The young Mexican woman walked to her death with a firm step.
Her face betrayed no fear as she climbed the ladder to a scaffold on a bridge overlooking the Yuba River. The afternoon sun sparkled on the waterway as it wound through pine-shrouded mountains.
The night before, hundreds had celebrated the Fourth of July. Now, they watched, silent, as the woman pushed back two plaits of black hair from her shoulders. She placed the noose around her neck.
When they called for her last words, she declared, fearless, “I would do the same again if I was so provoked.”
Here in this small town in the northern reaches of the Sierra Nevada, the legend of Josefa lives on more than 160 years after her death. Her saga, cobbled together through historical news articles, books and history buffs, is largely unknown even among the state’s Mexican American population but has riveted young and old here in the middle of Trump country.
A neighboring town staged a play about Josefa’s trial; an opera in San Francisco gave her a spotlight. A psychic claims to converse with her. But much about her is unknown, including her last name. A plaque commemorating her death refers to her as “Juanita” — a slur people in this gold-mining community once used for any Mexican woman.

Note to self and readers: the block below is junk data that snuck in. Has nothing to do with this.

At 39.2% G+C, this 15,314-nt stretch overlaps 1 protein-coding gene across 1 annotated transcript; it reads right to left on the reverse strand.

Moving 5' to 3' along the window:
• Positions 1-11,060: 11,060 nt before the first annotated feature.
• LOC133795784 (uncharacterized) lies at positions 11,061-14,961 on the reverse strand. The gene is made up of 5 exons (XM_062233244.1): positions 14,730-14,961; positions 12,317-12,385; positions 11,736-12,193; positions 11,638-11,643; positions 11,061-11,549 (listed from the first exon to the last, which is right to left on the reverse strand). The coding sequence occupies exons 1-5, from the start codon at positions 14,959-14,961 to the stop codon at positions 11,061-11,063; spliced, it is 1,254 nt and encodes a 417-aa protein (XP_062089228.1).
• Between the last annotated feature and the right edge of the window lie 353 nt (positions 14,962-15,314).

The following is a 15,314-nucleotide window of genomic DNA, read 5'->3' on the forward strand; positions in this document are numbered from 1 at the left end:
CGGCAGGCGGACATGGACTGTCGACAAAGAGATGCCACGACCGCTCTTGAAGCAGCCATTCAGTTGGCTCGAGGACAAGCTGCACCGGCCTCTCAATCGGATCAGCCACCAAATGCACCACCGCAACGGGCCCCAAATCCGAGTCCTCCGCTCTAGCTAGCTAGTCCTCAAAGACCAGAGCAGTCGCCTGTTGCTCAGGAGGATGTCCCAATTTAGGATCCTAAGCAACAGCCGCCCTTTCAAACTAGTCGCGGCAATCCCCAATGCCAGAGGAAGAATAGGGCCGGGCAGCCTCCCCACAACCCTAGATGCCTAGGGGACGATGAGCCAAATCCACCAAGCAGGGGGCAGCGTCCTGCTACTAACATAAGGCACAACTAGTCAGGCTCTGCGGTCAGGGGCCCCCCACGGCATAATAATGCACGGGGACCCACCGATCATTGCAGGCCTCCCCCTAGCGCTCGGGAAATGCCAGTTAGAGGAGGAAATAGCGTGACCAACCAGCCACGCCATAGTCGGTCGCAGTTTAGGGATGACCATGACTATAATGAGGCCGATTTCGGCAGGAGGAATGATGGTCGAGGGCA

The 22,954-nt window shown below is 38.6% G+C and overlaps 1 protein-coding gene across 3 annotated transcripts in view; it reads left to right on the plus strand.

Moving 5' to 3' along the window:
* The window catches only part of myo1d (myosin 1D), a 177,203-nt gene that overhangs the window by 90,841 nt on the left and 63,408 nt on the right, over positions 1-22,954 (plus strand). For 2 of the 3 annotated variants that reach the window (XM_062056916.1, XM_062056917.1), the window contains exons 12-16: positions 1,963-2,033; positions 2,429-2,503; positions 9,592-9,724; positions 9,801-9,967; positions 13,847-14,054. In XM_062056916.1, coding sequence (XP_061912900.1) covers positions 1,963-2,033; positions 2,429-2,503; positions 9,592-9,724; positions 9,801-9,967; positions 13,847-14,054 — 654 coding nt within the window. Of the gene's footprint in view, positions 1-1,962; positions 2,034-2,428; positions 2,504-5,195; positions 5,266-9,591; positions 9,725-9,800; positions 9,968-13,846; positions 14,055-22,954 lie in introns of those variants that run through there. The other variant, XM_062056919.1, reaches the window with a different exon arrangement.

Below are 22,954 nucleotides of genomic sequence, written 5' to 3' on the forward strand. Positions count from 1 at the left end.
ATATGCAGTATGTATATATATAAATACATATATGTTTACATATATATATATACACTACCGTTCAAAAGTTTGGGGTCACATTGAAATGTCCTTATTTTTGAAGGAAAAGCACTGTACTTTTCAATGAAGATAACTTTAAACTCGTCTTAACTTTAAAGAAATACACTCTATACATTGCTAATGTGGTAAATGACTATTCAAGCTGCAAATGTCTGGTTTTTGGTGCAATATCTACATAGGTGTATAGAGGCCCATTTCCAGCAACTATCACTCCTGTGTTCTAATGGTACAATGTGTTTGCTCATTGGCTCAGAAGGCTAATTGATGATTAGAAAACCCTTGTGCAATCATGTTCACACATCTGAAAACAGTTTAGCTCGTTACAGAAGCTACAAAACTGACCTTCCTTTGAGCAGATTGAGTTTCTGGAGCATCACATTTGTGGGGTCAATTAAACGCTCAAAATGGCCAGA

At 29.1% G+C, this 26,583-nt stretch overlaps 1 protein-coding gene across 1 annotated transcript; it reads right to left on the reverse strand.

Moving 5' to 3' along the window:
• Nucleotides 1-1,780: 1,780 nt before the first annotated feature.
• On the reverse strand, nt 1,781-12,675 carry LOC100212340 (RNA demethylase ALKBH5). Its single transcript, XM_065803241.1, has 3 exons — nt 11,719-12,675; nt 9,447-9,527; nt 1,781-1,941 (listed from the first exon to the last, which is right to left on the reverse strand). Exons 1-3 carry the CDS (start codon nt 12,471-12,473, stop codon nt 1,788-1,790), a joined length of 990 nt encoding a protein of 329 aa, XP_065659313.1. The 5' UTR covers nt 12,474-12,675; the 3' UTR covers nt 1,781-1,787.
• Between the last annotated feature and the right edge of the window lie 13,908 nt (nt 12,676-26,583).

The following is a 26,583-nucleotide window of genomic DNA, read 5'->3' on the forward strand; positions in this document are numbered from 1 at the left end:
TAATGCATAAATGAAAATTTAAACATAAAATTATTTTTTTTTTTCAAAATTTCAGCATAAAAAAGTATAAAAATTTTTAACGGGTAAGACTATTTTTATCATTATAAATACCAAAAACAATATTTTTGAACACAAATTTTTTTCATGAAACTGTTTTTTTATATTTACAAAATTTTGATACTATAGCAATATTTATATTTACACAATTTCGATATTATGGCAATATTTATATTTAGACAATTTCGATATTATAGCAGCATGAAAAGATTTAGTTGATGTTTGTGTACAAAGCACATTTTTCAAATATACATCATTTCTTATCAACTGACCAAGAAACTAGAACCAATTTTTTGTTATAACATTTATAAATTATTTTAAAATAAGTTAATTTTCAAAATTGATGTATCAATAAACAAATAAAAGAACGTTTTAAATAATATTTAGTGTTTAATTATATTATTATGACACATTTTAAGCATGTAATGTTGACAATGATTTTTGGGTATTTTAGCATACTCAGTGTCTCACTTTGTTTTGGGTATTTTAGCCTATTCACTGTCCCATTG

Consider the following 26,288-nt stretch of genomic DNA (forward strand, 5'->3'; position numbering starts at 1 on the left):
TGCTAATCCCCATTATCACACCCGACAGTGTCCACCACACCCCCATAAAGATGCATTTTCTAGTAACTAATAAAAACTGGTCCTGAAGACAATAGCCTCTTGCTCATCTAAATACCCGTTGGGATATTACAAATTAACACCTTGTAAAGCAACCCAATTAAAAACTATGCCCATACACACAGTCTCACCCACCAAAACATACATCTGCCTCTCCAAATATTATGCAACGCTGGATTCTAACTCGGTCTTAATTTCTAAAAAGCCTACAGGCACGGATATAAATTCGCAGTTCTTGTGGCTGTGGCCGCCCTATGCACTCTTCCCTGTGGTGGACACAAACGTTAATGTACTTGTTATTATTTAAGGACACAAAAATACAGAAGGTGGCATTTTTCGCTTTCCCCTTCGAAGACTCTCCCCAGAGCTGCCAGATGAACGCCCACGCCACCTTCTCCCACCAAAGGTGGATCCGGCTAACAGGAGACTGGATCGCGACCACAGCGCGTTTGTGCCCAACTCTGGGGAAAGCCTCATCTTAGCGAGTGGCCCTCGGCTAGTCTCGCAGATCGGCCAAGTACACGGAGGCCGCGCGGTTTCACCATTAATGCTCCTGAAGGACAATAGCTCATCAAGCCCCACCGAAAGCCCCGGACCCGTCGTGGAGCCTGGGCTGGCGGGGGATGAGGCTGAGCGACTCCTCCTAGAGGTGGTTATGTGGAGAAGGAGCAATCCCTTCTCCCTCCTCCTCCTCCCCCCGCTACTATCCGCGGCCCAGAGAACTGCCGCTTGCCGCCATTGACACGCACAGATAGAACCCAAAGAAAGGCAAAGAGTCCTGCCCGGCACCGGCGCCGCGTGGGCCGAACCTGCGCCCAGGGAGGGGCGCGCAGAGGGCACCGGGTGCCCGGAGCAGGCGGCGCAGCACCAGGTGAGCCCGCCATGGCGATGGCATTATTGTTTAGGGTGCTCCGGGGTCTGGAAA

Downieville and the surrounding area’s fascination with the story of Josefa predates the era of #MeToo and modern-day hostility toward anyone and anything Mexican, before the El Paso mass shooting and a president conjuring up Mexican “rapists” and drug dealers to get elected. But in their own way, the town’s 200 residents have long debated the role Josefa’s gender and ethnicity played in her fate.
Her story begins soon after this mountain town was founded in 1849.
Only a couple of years had passed since the signing of the Treaty of Guadalupe Hidalgo, which brought an end to the Mexican-American War and gave the modern-day American Southwest to the conquering Yanquis.
Downieville became a bustling Gold Rush town of thousands, most of them men — Mexicans, Chileans, English, French and Chinese. The town had two saw mills and a theater. In letters to his sister, one miner described it as “one of the richest mining towns in the state.”
Josefa was one of the few women living among the miners. The town’s founder, William Downie, said she was known throughout the settlement.